"Why go to Puerto Rico?", they said.


When I left Boston 4 weeks ago it was 20 degrees with 6 feet tall snow drifts on the ground. With very little sleep the night before; I get up at 3am so I can catch my 5 am flight. My clothing is laid out and I don a brand new pair of waterproof boots, fleece leggings, a long sleeved t-shirt, and my wool coat; something that I picked up in England weeks before. Still in a sleepy haze I check out of my hostel and contact Uber. 

I arrive at the airport so early that TSA isn’t even open yet and neither is DD (Dunkin’ Donuts) or Starbucks; it’s like a virtual ghost town. There is one store open so I grab a coffee and a danish that cost me $10. There should be some sort of rule about airport price gauging. I take my over priced goods, have a seat on the floor and stretch out. It’s going to be a long day. 

A few hours later I am boarding a plane to Puerto Rico. The question I have gotten for a year is, “where are you going to next?” This time, when I tell them Puerto Rico, looks of dismay come over their inquisitive faces. The follow up question is, “Oh are you going to help with the hurricane relief?”. I immediately say no and begin to explain. 

I have nothing to offer Puerto Rico. I am not an electrician, or skilled laborer but what I do have is time and a little bit of money. This is what I can offer Puerto Rico. My accommodations are a local airbnb, I can take Uber, I drink, eat, and shop local. The biggest thing any of us can do is come to Puerto Rico and spend money. 

After being in winter and in Europe for so long I forgot what humidity is and what it does to my hair. Waiting on my ride at the San Juan airport I begin to sweat and realize how inappropriately dressed I really am. Unlike yours truly, there is not a pair of long pants to be seen, and no one is dressed in black. Color is everywhere, along with smiles, happy greetings and controlled chaos at the arrivals pickup. 

At that moment it was easy to forget that just a few months ago two category five hurricanes roared across this island, causing havoc in it’s wake. Massive amounts of damage ensued, power outages, and water shortages. A lot of the island is up and running but there are still areas that can not be reached and they are still without power, a luxury that my never return; if it does, it will be years. Talking to the people of Puerto Rico you can hear the stress in their voices as they relive the trauma of waiting out the storm.

Luckily where I am, Luquillo Beach, is in order. The power may go off for an hour or two, you drink bottled water but there are restaurants open and airbnb’s ready to welcome guest. When I first arrived I ventured down to a local restaurant which sits by the water. The bartender, whom I found out later was actually the manager; after the storm, the restaurant went from 30 employees to 10. He asked me if I was on vacation. I explained my lifestyle. With a smile and emotion behind his voice he said, “Thank you for coming to Puerto Rico”.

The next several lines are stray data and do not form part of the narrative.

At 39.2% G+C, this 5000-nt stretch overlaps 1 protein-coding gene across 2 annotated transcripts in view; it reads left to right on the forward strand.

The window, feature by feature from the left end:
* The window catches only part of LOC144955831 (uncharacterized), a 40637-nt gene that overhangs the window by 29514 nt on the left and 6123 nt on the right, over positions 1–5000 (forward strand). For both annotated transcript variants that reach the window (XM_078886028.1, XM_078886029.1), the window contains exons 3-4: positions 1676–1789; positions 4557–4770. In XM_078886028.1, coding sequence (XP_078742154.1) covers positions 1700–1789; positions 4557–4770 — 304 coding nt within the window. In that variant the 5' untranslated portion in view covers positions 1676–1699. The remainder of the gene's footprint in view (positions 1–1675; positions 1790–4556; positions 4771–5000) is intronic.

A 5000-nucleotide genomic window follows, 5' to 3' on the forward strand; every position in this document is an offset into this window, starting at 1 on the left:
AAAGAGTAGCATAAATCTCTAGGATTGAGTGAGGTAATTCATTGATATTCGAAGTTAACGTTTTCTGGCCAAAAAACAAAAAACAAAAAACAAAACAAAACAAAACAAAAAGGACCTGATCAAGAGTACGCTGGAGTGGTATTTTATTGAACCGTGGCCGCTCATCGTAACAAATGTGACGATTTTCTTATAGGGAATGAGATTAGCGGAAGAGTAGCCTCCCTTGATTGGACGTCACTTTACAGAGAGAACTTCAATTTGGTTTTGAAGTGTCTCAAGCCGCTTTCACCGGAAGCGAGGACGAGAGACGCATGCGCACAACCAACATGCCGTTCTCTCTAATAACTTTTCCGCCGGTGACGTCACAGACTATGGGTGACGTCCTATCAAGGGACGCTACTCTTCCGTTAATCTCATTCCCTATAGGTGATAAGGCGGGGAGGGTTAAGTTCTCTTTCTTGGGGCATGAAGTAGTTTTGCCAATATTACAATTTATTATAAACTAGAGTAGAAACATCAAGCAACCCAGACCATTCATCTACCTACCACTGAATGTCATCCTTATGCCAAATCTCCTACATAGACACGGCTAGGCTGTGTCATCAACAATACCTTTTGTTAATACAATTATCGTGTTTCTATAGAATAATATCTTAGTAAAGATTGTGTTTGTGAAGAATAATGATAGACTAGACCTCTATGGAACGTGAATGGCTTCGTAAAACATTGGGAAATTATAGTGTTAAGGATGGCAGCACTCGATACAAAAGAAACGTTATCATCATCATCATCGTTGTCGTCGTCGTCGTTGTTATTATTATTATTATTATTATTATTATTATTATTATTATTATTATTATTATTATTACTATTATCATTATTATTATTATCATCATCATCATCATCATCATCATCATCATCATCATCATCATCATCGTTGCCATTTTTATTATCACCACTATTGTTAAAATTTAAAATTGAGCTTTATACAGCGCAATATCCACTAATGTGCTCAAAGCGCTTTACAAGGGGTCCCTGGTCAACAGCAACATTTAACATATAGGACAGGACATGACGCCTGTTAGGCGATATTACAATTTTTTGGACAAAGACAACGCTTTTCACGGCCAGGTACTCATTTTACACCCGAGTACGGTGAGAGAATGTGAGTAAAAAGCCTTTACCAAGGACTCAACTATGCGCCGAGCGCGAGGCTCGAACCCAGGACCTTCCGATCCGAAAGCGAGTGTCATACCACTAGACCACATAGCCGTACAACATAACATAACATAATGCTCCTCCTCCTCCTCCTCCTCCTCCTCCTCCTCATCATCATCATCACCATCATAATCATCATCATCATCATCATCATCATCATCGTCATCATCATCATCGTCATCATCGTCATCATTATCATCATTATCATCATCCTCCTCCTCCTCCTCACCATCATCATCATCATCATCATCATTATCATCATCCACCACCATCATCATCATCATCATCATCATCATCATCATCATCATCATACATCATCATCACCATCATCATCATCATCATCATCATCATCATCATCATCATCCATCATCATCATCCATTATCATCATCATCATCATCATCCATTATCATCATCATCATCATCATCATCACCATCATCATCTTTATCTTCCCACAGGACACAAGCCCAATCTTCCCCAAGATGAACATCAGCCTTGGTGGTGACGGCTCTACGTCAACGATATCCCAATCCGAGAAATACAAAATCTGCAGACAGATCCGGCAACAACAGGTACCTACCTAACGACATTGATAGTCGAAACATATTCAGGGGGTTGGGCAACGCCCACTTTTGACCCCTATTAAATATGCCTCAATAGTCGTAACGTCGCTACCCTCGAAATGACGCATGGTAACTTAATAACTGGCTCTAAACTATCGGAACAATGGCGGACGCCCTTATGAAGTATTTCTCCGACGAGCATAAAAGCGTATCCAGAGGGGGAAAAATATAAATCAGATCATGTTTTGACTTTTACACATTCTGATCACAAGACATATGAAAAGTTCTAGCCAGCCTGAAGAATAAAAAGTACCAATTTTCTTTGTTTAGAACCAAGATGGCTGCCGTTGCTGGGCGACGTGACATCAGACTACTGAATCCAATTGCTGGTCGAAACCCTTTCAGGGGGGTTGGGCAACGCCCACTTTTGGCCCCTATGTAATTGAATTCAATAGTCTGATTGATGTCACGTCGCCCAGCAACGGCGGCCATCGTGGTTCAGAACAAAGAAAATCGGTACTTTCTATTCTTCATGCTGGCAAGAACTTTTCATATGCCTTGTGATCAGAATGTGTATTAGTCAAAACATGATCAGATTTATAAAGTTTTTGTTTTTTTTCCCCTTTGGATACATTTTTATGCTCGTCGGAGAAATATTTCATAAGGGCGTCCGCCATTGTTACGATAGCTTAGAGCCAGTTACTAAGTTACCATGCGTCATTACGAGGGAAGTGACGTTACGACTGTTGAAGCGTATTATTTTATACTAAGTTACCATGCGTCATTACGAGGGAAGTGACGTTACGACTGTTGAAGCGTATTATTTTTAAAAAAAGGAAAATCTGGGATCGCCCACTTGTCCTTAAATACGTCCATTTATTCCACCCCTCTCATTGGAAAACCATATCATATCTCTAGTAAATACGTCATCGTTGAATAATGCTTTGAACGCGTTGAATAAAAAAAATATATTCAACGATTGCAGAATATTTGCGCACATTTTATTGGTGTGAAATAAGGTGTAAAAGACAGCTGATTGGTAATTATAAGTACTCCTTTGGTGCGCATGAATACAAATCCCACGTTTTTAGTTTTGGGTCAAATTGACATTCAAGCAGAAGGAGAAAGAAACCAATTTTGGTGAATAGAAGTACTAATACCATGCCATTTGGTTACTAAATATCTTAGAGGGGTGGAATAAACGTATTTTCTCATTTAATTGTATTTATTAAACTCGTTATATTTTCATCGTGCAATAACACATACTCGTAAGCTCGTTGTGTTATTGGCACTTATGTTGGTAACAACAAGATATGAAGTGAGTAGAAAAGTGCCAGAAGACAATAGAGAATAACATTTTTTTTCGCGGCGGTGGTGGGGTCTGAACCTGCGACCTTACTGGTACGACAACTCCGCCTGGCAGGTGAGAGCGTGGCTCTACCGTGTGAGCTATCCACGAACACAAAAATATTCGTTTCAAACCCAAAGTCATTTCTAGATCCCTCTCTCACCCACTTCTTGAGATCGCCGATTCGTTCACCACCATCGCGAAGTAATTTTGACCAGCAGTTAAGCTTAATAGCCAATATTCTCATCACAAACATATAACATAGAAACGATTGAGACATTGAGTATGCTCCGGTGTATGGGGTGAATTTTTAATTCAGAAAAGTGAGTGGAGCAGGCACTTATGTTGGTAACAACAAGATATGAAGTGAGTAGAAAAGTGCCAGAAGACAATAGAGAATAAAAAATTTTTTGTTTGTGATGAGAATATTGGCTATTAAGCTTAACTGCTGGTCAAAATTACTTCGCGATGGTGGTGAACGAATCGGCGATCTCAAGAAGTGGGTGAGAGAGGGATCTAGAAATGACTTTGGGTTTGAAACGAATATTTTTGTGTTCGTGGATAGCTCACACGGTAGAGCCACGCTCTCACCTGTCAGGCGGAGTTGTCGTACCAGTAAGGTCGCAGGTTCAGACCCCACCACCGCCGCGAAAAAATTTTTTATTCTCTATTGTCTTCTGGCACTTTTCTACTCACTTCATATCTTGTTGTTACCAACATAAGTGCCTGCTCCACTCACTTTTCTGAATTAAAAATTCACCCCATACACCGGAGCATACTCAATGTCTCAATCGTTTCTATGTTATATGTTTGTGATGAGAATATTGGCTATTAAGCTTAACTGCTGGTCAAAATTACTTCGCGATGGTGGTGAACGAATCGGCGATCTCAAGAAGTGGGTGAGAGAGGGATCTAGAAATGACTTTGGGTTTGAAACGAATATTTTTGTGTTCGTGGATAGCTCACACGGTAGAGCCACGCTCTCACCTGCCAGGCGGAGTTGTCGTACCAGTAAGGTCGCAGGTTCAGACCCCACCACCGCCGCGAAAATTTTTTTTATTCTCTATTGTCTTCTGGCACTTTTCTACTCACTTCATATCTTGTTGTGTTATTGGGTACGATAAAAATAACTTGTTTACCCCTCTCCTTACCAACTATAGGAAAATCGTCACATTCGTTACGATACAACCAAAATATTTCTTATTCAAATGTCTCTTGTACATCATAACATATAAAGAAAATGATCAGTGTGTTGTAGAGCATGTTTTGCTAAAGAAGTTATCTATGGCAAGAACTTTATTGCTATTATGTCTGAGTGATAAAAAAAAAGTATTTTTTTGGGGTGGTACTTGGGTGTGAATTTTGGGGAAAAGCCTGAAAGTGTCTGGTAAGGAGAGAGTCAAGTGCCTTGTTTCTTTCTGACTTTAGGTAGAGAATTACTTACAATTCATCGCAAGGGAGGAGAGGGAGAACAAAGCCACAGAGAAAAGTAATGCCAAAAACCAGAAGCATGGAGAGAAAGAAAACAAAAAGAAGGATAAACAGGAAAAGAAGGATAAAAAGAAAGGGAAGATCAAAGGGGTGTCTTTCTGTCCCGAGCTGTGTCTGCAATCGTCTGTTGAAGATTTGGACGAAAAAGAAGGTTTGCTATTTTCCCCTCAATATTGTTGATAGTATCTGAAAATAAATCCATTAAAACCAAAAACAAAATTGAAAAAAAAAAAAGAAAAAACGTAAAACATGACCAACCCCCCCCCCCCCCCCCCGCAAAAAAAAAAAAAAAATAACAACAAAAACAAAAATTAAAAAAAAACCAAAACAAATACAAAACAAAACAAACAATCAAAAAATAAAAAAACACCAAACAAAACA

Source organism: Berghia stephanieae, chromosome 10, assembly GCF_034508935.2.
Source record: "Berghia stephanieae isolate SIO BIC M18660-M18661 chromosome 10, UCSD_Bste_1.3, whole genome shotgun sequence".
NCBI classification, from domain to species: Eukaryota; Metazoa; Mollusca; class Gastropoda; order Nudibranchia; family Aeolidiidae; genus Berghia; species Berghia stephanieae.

At this very moment I am sitting in the same bar, eating french fries, drinking a cold local beer, and watching the surfers. Last night I went to the local pizza place for take-away, and on Saturday went to the local farmer’s market. When a place depends so heavily on tourism a natural disaster can hurt the local economy so much that it may never bounce back. When I decided to come to Puerto Rico I asked the right questions: do you have power, access to water, are roads clear, and are grocery stores open? Because that is all you really need. Don’t shy away from a place because of what others say or what you see on the news. Puerto Rico and the rest of the Caribbean need you, they are waiting for you, with open arms, smiles and warm greetings. 

I began this writing last week. The next phase was to head to Germany for the month and continue the journey of traveling, pet sitting, and teaching English. The plane ticket was purchase; on the day of departure I woke up early, and with a heavy heart began to pack. There are other guest where I am staying, American’s running away from the northern winter. I am telling them how much I really don’t want to go to Germany and my thoughts of living on this island have consumed me. 

About that time my friend and guest house hostess text me. She is wondering if I truly want to go to Germany. In my head I don’t want to exhaust my welcome in her lovely guest house, Love. Soul. Beautiful; I need to make more money which can be done more easily Europe. Even with this, I just did not want to leave. Molly comes up and says we can make a deal for me to stay. So, with that, I don’t get on the plane. 

Today is Monday, I was suppose to leave on Saturday. Since then I have been looking at apartments, figuring out logistics for some things that are in South Carolina, and powering back up the photography business. I have also been offered paid house-sit/pet-sit jobs for the future, the Bougie to Budget: Travel Guide business has picked up, and lastly I have started a gofundme campaign to help upgrade equipment so Wander Woman will sore. I can’t believe I am writing this from my new home, Puerto Rico. Never in a million years did I think this would happen. Come to Puerto Rico, you just may never leave.